A hard plastic suitcase is being marketed as the thing to transform education in Africa. The team behind BRCK, a rugged mobile modem and wi-fi router designed for Africa’s tough conditions, unveiled its latest Kenyan-made solution to Kenyan problems in a glossy, Apple-esque show today (Sept. 22). BRCK Education—whose team includes some of those behind Ushahidi, the open disaster-mapping software—unveiled a highly durable tablet called the Kio and the accompanying “Kio Kit.”
Contained in a suitcase like those used to transport expensive camera equipment on flights, the kit includes 40 of the tablets, a BRCK connected to a portable server, and a wireless charging station that can draw power from either conventional sources or solar power. When turned on, the tablets connect to the BRCK, whose server stores textbooks, Wikipedia for Schools, games, and other digital education resources. At the end of the lesson, the tablets are slid into slots in the suitcase, where they charge via wireless charging connections. Updates to the educational materials made in Nairobi are automatically uploaded to the tablets.
The idea of bringing digital textbooks and interactive educational games to classrooms isn’t new. The for-profit Bridge International Academies, for example, puts Barnes & Noble’s e-reader, the Nook, in its students’ hands in more than 400 schools across Kenya.
But the Kio is seriously durable—dust-proof, water-resistant, and able to withstand drops of up to 70 cm (more than two feet). And so is their charging capacity. Wireless charging eliminates the problem of children breaking and losing charger cords. It’s theft-deterrent too. The tablets cease to work if they’re too far out of range of the server, and users can’t upload software on their own.
BRCK’s latest product answers many of the problems that digital education advocates have run into as they try to come up with an entrepreneurial solution to Kenya’s educational shortfalls, such as little or no electricity, outdated and expensive textbooks, and inconsistent or nonexistent internet access. As if to highlight these problems, when the Kio Kit was unveiled the majority of Kenya’s students were sitting at home because of a weeks-long teachers’ strike.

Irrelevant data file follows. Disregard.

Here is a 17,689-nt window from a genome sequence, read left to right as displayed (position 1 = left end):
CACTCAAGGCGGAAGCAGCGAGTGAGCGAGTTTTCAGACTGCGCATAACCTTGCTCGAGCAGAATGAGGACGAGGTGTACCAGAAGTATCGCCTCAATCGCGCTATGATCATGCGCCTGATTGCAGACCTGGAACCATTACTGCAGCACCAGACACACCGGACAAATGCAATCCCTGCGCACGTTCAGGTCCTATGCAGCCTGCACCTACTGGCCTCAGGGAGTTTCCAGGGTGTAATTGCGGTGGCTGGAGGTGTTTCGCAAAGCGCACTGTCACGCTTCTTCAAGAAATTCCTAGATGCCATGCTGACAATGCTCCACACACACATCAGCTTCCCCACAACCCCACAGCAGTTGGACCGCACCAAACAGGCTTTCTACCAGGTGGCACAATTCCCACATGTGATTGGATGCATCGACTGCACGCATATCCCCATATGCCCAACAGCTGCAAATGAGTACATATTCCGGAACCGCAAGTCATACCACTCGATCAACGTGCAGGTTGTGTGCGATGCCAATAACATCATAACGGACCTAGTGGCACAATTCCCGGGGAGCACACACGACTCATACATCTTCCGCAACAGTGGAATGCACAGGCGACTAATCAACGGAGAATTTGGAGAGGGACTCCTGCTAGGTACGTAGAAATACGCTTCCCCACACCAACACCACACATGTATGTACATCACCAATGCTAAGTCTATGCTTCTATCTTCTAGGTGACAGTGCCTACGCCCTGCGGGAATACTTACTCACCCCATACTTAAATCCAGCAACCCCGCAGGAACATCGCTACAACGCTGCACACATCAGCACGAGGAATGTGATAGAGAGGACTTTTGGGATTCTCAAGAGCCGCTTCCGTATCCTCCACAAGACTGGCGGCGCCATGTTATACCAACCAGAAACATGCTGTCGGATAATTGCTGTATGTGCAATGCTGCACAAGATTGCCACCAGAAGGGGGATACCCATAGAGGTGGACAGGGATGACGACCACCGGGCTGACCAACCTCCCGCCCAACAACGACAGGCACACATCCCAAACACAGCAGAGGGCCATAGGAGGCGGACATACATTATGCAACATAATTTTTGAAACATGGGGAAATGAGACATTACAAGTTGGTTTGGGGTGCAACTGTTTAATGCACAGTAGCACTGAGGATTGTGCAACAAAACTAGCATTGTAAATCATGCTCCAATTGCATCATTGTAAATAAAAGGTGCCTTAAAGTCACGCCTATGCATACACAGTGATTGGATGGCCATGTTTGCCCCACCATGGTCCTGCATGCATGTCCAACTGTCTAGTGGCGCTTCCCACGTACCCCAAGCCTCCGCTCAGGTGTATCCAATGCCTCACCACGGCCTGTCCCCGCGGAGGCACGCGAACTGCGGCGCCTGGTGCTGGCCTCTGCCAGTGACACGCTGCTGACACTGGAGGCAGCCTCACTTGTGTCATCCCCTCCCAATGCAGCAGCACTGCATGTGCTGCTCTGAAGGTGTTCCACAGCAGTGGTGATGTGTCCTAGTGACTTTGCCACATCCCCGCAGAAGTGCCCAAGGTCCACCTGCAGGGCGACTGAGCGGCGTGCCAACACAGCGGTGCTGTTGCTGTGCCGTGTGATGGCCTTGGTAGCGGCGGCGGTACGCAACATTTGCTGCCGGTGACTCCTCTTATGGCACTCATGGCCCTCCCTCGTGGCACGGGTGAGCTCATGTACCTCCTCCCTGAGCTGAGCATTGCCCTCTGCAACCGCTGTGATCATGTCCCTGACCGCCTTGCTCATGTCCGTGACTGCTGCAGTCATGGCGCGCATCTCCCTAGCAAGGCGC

Where this trips up, possibly, is the cost. Each Kio Kit costs $5,000. Chase Bank Kenya has stepped in to lend the money to schools with no collateral. Schools will pay the bank back in monthly installments of 45,850 Kenyan shillings ($436) spread over 12 months, with no interest. But few Kenyan schools, even the low-income private schools where BRCK expects to roll this out, have that kind of money.
BRCK is hoping that parents and the community will step in to fill the gap. “If we can deliver value, parents are excited to help pay for that value,” Philip Walton, the chief operating officer for BRCK, told Quartz.
It’s true that in Kenya, when families have disposable income, better education is one of the first things it’s spent on. But based on BRCK’s assumption of four classes of 40 students using one kit (two hours per day per class), that’s about $2 per pupil. It doesn’t sound like much, but many Kenyan students often miss the first day of term because their families couldn’t scrounge together the school fees on time.
For the Kio Kit to come into classrooms, therefore, schools are going to have to get more than just the parents on board. “Education is not just about the parents,” says Peter Ngunyi, president of BRCK Moja. “Education is a communal thing. [We hope] to get a little from the government, a little from parents, a little from the community.”
Alternatively, they could find a donor to sponsor the whole thing. That model is getting some traction. The Africa Wildlife Foundation for example, is planning to bring the Kio Kit to schools across rural Ethiopia, Democratic Republic of Congo, Zambia, and Uganda for starters. The International School of Kenya, a private school in Nairobi attended by children of diplomats, NGO country directors, and UN employees, is sponsoring a Kio Kit for a school in Nairobi.